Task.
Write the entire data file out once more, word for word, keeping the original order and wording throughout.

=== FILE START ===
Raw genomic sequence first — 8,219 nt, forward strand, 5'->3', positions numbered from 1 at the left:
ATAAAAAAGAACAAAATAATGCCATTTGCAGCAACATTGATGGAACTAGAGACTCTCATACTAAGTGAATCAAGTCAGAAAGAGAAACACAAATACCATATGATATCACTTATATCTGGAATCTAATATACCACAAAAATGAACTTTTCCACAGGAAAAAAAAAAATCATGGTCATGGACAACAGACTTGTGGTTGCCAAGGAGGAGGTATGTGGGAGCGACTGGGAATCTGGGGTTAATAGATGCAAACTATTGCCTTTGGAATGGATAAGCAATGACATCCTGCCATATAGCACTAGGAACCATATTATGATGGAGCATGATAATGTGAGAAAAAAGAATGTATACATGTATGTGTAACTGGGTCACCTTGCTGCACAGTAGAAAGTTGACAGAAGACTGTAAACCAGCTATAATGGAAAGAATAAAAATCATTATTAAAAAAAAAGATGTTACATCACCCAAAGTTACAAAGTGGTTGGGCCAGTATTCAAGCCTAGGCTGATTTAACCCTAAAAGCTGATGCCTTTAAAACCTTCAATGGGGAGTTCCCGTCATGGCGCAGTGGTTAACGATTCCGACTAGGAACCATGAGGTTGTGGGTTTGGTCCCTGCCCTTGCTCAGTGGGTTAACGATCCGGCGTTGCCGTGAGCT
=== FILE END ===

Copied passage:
Raw genomic sequence first — 8,219 nt, forward strand, 5'->3', positions numbered from 1 at the left:
ATAAAAAAGAACAAAATAATGCCATTTGCAGCAACATTGATGGAACTAGAGACTCTCATACTAAGTGAATCAAGTCAGAAAGAGAAACACAAATACCATATGATATCACTTATATCTGGAATCTAATATACCACAAAAATGAACTTTTCCACAGGAAAAAAAAAAATCATGGTCATGGACAACAGACTTGTGGTTGCCAAGGAGGAGGTATGTGGGAGCGACTGGGAATCTGGGGTTAATAGATGCAAACTATTGCCTTTGGAATGGATAAGCAATGACATCCTGCCATATAGCACTAGGAACCATATTATGATGGAGCATGATAATGTGAGAAAAAAGAATGTATACATGTATGTGTAACTGGGTCACCTTGCTGCACAGTAGAAAGTTGACAGAAGACTGTAAACCAGCTATAATGGAAAGAATAAAAATCATTATTAAAAAAAAAGATGTTACATCACCCAAAGTTACAAAGTGGTTGGGCCAGTATTCAAGCCTAGGCTGATTTAACCCTAAAAGCTGATGCCTTTAAAACCTTCAATGGGGAGTTCCCGTCATGGCGCAGTGGTTAACGATTCCGACTAGGAACCATGAGGTTGTGGGTTTGGTCCCTGCCCTTGCTCAGTGGGTTAACGATCCGGCGTTGCCGTGAGCT